Podcast: CADA’s Anthony Santucci On Drinking

February 11, 2016

In the latest Bernews podcast, we speak to Anthony Santucci, the executive director of CADA. He likens Bermuda’s relationship with alcohol as like a bad marriage, “we keep tumbling further and further in, like falling into an abyss”.

Bernews Podcast with Anthony Santucci

Mr Santucci says drinking – particularly drinking and driving – is socially acceptable “by the community at large”.

He talks about worrying trends in the numbers and ages of young people who are drinking and how figures show that Bermuda imported 6.5 million litres of alcohol.

And he repeats calls for sales tax on alcohol to fund an agency set up to implement measures aimed at reducing the Island’s dependency on booze. “If you are drinking it, you should pay for it.”

28-minute podcast with Anthony Santucci

In addition, Mr Santucci wants to see social hosting legislation introduced which would make it illegal for an adult to give alcohol to a child staying at their home.

“Our children are amazing vessels. It is not what we say, it is what we do,” said Mr Santucci.

Mr Santucci also touches on reducing the drink-drive limit which Government promised to do but has yet to implement.

He said Government consulted on the issue, but adds “they did not consult with the prevention stakeholders because we know that it has an immediate impact on reducing road fatalities.”

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Bernews’ podcasts aim to provide an in-depth look at current affairs and different issues affecting the Island, and the text extracts above represent only a small portion of the full interview.

You can also download the episode in MP3 format here, view past podcasts here, and subscribe via iTunes or to our app to download all our podcasts directly to your phone or tablet.

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Comments (9)

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  1. jeremy deacon says:

    It was an interesting interview (apart from the phone ringing .. ) – he is clearly very passionate about the issue of alcohol and also clearly very frustrated at such a slow pace of change

    • The Truth says:

      How can one be passionate about a topic when they continuously receive funding from the same companies who cause the issue he is campaigning against? I don’t understand that.

      • Pastor Syl says:

        The companies that cause the problem should absolutely fund the agencies that are trying to mitigate the impact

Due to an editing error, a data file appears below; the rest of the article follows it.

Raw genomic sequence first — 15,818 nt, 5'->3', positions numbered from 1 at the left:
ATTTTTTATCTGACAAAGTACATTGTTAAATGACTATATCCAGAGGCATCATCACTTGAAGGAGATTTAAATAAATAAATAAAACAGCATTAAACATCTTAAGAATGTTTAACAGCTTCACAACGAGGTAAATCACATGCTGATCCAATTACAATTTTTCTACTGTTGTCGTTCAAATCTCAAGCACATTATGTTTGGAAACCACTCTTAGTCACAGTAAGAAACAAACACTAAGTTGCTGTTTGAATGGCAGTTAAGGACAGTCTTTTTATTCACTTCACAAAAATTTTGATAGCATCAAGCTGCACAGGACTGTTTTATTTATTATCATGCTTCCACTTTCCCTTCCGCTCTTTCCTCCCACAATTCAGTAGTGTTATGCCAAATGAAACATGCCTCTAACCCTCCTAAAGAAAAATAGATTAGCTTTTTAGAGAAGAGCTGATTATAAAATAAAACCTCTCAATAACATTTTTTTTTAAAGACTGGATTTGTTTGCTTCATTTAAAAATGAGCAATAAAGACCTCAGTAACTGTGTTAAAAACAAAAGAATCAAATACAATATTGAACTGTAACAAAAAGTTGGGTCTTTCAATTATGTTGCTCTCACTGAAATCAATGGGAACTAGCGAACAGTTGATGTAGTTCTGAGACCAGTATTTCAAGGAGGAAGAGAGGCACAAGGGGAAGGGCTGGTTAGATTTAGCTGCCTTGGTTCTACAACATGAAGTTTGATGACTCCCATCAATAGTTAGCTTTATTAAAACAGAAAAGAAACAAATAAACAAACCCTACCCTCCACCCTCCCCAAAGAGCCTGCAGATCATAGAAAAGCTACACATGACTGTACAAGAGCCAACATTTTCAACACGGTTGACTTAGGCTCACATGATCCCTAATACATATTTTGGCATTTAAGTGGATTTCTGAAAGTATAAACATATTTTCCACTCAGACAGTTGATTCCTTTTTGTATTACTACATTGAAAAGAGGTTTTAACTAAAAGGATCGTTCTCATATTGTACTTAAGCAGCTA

2. Drink driving culture says:

    Still kicking the random road side test can down the road !

  3. Drinking culture says:

    Still kicking the random roadside test can down the road !

  4. Serious Though says:

    CADA new a new direction on how they are approaching this issue..
    taxation will not solve this.. Tobacco is a case study…

  5. Takbir Karriem Sharrieff says:

    I do congratulate Mr.Santucci for his bold and impassioned stand on alcohol related offences but,I wish that he would broaden his concern to include drugs also.Even legal drugs administered incorrectly.and unwisely.can make one incoherrent,unable to function in or on vehicles.Il-legal drugs is double jeapordy/and twice as offensive and unacceptable.Barbituates such as marijhuana,cocaine,crack ,uppers and downers,can an do create as many problems for the society at large as alcohol drinkers.They call them wreck-reational drugs.Alcohol is called So/shall drinking ,bottoms up and thats where they all end up,one way or the other.Go figure.Peace.

  6. Pastor Syl says:

    Haven’t had time to listen to the podcast, but the report underscores a long term concern I have voiced in the past. Bermuda’s relationship with alcohol dates back almost to its founding. Our economy was built on alcohol, and alcohol is the most potent gate-way drug out there. This country as a whole behaves like the classic Adult Child of an Alcoholic (google the Laundry List of ACA).
    In my other life as an addiction counselor, I noted that almost every one of my clients had started with alcohol and 99.9% relapsed first to alcohol before moving back to their drug of choice.
    I could write a treatis on this topic, in fact, at one stage I thought I would write my doctoral dissertation on The Impact of Alcohol on a Remote Island Nation.